A former employee of a cellular company won $5 million in a disability discrimination lawsuit against his former employer in California. Stephen Colucci was a T-Mobile retail store manager for seven years. In July 2014, Colucci’s new regional manager told him that he was being transferred to another work location – a T-Mobile kiosk located inside the Ontario Mills Mall. Colucci suffers from agoraphobia, PTSD, and panic disorder based on witnessing a stabbing incident when he was a teenager. Colucci disclosed his disability to his new supervisor, and to Human Resources and offered to transfer to a different location or to remain in the store he was managing. He was not transferred to the kiosk but he was thereafter verbally harassed and mocked by the new supervisor. Colucci lodged a harassment complaint to T-Mobile’s integrity line hotline and confronted his new supervisor about the harassment. Within hours of learning about Colucci’s complaint, the new supervisor terminated his employment, allegedly based on a violation of the company’s conflict of interest policy. Colucci established that the stated reason was pretextual and that the real reason he was terminated was based on retaliatory motives. T-Mobile retaliated against Colucci by terminating him within hours of making complaints about his new supervisor. T-Mobile’s Human Resources Department did not investigate the complaints and supported the new supervisor’s decision to terminate Colucci. T-Mobile’s internal paperwork indicated that “litigation was probable” at the time of termination. In addition, T-Mobile’s loss prevention team discussed the termination decision on a recorded conference call and a loss prevention manager reported on the call that Colucci was terminated for making complaints. National Trial Lawyers member Pat Barrera of Barrera and Associates in El Segundo represented Colucci. The Superior Court awarded Colucci $5,020,042.00 in damages in October 2017. The court also denied T-Mobile’s post-trial motions for a new trial and for judgment notwithstanding the verdict in December 2017. Plaintiff’s motion for fees and costs is pending.
The National Advocates Top 40 Under 40 member Leslie Pescia is on a legal team that has filed a lawsuit against computer chipmaker Intel because of a security flaw, according to a news release from the Beasley Allen law firm.
MONTGOMERY, ALA. (January 9, 2018) – Lawyers from Beasley, Allen, Crow, Methvin, Portis & Miles, P.C., have filed a federal lawsuit against Intel Corporation after the company admitted a defect in its central processing units (CPU) used in personal computers leaves users’ sensitive, private and secure information vulnerable to hackers. Shortcuts the company used while designing the processors created the defect known as “Meltdown.”
The complaint alleges that Intel deceptively marketed its processors as some of the fastest available on the market, despite knowing the flawed design would require a “patch,” which can slow personal computer processing down by as much as 30 percent. Beasley Allen lawyers W. Daniel “Dee” Miles, III, who is head of the firm’s Consumer Fraud Section, and National Advocates Top 40 Under 40 member Leslie Pescia represent named Plaintiff PC users Richard Reis and Zachary Finer in the class action litigation.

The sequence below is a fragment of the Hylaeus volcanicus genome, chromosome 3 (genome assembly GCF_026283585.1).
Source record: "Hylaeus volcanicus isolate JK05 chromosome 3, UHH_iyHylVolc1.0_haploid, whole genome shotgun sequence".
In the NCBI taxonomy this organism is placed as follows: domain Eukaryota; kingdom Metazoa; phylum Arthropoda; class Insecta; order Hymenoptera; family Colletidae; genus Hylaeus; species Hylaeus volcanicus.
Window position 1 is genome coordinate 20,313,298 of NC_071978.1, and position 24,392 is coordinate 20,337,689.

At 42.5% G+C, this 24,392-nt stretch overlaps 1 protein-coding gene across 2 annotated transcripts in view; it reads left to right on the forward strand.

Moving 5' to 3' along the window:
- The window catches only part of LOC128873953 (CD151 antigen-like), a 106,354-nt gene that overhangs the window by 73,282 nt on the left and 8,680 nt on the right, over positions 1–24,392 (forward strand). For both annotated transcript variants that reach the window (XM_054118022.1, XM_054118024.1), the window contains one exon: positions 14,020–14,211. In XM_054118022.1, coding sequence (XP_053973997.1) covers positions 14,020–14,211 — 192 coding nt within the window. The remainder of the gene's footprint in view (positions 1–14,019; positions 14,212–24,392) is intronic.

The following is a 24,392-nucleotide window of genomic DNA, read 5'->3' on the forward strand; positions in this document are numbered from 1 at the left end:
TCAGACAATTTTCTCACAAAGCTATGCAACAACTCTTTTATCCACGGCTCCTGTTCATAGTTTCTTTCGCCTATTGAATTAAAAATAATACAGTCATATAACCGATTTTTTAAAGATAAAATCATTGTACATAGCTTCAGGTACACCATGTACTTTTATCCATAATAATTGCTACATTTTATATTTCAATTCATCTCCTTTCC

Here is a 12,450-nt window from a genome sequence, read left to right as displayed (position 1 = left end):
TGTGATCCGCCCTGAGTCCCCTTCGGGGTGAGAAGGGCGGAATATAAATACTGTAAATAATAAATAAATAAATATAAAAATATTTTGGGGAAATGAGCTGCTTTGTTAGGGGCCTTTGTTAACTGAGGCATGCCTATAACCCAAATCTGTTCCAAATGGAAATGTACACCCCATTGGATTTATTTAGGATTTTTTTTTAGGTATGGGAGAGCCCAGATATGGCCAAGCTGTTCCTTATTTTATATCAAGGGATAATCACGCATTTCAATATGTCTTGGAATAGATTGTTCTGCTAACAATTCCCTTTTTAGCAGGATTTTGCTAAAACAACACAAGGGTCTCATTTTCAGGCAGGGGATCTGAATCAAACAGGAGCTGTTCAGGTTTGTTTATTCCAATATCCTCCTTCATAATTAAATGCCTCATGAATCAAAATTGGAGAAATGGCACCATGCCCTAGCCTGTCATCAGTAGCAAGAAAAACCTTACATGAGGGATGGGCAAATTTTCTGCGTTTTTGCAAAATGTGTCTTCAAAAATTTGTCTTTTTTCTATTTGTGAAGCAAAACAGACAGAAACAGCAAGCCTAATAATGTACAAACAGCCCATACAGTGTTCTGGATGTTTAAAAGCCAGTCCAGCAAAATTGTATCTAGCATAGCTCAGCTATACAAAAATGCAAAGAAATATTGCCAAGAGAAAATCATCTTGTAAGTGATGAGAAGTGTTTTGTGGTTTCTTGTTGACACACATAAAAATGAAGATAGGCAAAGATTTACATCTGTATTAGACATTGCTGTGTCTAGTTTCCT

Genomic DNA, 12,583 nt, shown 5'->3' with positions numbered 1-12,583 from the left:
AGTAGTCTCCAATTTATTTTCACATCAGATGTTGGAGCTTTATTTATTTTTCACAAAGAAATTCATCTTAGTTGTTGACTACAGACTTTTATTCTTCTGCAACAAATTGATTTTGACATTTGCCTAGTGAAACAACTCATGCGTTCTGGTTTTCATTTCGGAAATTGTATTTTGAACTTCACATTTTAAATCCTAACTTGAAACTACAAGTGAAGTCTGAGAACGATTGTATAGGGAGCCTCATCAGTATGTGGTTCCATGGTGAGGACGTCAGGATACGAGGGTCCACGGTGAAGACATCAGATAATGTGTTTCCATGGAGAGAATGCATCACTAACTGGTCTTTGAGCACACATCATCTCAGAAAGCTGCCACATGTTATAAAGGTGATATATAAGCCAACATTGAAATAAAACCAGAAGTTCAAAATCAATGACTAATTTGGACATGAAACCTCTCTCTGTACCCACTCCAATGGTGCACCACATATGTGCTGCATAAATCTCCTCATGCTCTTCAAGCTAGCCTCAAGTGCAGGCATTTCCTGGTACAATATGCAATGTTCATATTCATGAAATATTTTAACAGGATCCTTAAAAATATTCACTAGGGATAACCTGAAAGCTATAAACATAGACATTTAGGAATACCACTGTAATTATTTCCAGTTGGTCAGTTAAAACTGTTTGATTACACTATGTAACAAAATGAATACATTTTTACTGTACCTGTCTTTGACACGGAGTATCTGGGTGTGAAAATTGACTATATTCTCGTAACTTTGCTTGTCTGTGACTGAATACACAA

“Untold millions of computer owners have just learned that their computer product contains a significant defect in the Intel CPU that has caused a glaring security risk in their computer. Even if it is allegedly repaired by Intel software updates, it will suffer significant performance degradation,” Miles said. “Simply, purchasers of these products either must replace their computer or suffer from poor performance on their defective computer, neither of which they bargained for when they purchased a computer with the Intel CPU.”
Earlier this month, PC users learned about the defect that was discovered last June by Jann Horn, a security analyst working for Google.
Among its many functions, the CPU allows the computer’s operating system to interact with its hardware. The CPU dedicates some of its processing power for this task, which is called kernel memory. When a PC user executes a command the kernel memory carries out the command. This requires the PC to switch between different modes – an action Intel worked to make as fast and efficient as possible.
During the design, Intel introduced shortcuts, or design defects, that sacrificed security for processor speed in all its CPUs manufactured since 2004. The design defects allow low-privilege processes access to the kernel memory.
Because of the design defects, hackers and the malicious software they develop gain the ability to spy on computer processes and any information preserved on the PC’s or server’s physical memory. Hackers can easily gain access to information including passwords, usernames and sensitive personal information – making users vulnerable to fraud and identity theft. Information may even be vulnerable in real time.
Companies that design operating systems are currently developing the “patches” that can help protect users against the vulnerability “Meltdown” created, but the added security will reverse the feature that made the CPUs fast.
The complaint is filed in the U.S. District Court for the Northern District of California, San Francisco Division, case number CV-00074-SVK.